Figure 6. Comparison of mass spectra obtained at ionization energies of 70eV (top) and 15eV (bottom) for safrole and coumarin

Reduced fragmentation at 15eV and stronger molecular ion indicates improved signal-to-noise ratios, lower detection limits and better selectivity of the system. At low voltages, chromatographic background escapes ionization thereby further improving signal-to-noise and minimizing noise.

Conclusion

This article demonstrated the spectral quality, chromatographic resolving power and sensitivity of GC×GC–TOF MS, required for quantitative and qualitative analysis of allergens and other compounds present in cosmetic extract samples.

The generation of complementary spectra for improved compound identification, using Select-eV is also explained, in addition to the methods for enhancing the sensitivity and selectivity of the system.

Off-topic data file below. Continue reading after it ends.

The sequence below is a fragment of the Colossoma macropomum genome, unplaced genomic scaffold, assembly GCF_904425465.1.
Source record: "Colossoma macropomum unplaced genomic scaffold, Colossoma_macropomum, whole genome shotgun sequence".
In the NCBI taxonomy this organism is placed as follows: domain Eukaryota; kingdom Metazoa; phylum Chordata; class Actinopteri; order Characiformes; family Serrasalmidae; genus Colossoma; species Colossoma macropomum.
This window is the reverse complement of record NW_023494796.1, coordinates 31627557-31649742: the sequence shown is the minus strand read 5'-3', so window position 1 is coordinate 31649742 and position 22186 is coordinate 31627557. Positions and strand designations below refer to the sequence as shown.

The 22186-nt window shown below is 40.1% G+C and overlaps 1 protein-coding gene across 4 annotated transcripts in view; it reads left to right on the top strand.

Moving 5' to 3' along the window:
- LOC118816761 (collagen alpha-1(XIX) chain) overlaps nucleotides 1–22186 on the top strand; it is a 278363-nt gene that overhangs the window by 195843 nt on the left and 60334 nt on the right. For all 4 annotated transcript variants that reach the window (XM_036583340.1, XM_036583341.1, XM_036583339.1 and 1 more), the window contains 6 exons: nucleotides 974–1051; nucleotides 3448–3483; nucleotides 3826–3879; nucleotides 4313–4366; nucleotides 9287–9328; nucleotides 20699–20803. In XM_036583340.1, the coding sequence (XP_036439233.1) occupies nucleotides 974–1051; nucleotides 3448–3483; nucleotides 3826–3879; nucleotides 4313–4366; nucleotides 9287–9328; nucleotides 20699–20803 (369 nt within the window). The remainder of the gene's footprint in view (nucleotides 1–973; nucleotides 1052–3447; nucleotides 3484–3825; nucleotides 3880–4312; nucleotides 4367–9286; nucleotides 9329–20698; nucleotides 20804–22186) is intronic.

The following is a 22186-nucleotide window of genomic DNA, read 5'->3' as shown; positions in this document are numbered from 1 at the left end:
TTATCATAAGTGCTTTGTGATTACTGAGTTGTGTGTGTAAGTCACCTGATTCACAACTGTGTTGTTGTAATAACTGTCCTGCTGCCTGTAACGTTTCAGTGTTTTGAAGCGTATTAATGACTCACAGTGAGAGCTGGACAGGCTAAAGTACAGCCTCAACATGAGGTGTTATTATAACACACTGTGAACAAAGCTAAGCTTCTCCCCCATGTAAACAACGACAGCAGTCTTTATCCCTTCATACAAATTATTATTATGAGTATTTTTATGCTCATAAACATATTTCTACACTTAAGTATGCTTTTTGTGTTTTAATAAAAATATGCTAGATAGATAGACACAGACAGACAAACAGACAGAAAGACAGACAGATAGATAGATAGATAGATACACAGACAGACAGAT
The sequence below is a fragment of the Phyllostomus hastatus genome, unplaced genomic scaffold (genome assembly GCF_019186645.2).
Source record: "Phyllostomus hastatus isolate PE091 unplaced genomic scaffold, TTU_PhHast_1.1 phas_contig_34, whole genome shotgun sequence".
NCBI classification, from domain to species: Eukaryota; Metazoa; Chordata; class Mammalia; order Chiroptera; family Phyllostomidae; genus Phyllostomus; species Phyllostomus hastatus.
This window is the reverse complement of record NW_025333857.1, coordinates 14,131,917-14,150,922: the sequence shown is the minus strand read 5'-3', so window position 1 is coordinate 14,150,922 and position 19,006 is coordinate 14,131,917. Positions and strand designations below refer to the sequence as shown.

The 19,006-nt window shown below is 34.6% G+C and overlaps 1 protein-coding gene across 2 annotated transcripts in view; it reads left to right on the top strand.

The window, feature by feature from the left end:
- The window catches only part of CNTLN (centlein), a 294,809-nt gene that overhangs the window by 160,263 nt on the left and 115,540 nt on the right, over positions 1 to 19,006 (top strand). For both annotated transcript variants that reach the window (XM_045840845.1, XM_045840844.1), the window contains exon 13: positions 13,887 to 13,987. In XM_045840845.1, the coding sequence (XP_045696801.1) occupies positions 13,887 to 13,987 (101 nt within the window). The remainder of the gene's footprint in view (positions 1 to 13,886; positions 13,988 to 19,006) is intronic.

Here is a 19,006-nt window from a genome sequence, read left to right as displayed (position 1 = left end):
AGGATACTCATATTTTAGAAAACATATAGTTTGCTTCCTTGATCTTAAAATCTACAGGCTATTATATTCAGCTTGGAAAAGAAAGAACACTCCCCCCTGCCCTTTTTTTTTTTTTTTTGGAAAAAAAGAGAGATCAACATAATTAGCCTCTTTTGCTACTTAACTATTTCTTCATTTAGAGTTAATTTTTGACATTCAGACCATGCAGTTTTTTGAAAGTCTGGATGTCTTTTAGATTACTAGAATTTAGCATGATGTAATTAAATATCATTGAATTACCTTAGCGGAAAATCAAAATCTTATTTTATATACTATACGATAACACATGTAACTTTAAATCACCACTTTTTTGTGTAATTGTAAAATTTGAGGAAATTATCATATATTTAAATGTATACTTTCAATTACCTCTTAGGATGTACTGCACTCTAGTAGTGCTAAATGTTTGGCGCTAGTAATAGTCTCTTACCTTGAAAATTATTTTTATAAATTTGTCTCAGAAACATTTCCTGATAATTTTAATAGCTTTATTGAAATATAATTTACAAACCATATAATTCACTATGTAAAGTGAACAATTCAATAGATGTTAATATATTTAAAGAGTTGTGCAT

About Markes International Limited

Markes International is a specialist manufacturer of analytical thermal desorption instrumentation and associated sampling equipment. The company's comprehensive portfolio of products is designed to automate and enhance the measurement of trace level volatile and semi-volatile organic chemicals (VOCs and SVOCs) in real-world samples.

For over a decade, Markes International has pioneered analytical thermal desorption (TD) instrumentation and associated sampling equipment. Markes has also the widest range of thermal desorption consumable products on the market; the company is widely regarded as being the World leader in thermal desorption technology.

This information has been sourced, reviewed and adapted from materials provided by Markes International Limited.

For more information on this source, please visit Markes International Limited.